Scientists have outlined a way to classify neurons based not only on how they look, but on with which other neurons they are capable of communicating.
So, why is this necessary? Think of it this way: if you were mapping a city, you'd want a sensible system for identifying streets, buildings, and landmarks, and understanding the distinctions between them. In a similar way, in mapping a brain, it's logical to name and distinguish between neuronal types in order to understand how they relate to each other.
The senior author explains that to classify a neuron as a specific neuronal type, "what is needed is a comprehensive image of a whole cell, and then to label the cells that are like it--to quantify those and to register them in the whole brain to compare. This has never been achieved, but technology is finally catching up."
Now, in the latest issue of Cell Reports, researchers describe how they've created a process for classifying neurons in a mouse brain in a suitably comprehensive manner. According to the team, the new platform embraces four major aspects of brain mapping:
First, the team identifies and labels neurons of the same shape by discerning key genetic clues that are unique to the cell type. Importantly, because this genetic information describes how a neuron's synapses are structured, it can also indicate with which other cells a neuron is capable of communicating.
Second, through cutting-edge technology, the scientists are able to image the entire brain. This "wide angle" look at a neuronal type's home regions provides exceptionally important context for the third aspect: reconstruction.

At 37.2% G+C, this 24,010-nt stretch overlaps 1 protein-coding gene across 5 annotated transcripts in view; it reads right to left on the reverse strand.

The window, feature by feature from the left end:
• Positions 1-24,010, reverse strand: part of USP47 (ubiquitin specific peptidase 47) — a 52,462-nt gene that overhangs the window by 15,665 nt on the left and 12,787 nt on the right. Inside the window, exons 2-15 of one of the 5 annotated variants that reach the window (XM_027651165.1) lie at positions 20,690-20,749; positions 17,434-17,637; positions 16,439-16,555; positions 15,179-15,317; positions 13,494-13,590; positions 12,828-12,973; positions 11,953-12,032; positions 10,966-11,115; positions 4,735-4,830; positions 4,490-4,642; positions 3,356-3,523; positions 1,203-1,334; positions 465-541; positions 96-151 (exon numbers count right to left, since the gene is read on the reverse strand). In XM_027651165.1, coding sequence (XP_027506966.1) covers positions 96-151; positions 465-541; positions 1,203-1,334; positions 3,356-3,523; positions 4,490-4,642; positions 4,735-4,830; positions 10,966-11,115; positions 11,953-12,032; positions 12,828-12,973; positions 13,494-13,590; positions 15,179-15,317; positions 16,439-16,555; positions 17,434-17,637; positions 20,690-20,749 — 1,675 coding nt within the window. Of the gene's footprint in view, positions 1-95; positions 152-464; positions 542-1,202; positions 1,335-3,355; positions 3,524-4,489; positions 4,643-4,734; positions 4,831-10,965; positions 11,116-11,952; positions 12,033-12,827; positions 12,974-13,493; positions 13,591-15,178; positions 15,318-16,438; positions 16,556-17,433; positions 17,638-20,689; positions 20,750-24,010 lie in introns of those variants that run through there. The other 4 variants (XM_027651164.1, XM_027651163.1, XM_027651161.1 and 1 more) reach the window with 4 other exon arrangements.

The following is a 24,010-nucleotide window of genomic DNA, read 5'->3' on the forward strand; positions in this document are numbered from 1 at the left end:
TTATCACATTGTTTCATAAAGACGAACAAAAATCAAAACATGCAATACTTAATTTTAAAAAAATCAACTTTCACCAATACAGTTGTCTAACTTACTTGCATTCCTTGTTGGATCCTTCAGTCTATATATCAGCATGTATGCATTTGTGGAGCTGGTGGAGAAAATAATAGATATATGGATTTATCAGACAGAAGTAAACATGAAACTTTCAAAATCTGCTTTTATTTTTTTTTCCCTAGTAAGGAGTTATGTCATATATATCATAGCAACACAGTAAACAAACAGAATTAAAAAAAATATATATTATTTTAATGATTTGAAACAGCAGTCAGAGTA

By pairing imagery and genetic labeling at the single-neuron resolution with an "atlas" of the whole brain, the team can painstakingly "reconstruct" a brain, providing data on each and every neuronal type's location.
Lastly, with this information about shape, connectivity, and location in hand, computational biologists can crunch the numbers, determining what is relevant and unique to any one cell type, and what is not.
As a proof-of-concept, the authors looked specifically at axo-axonic cells (AACs) found in the cortex. Despite already being remarkably specific in location, shape, and purpose, the team determined that there are actually a wide variety of AAC subtypes.
According to the senior author, the BRAIN Initiative will continue to refine their process until neuron classification is not only easy, but second nature in the quest to accurately map an entire brain.
Single neuron anatomy of the brain!
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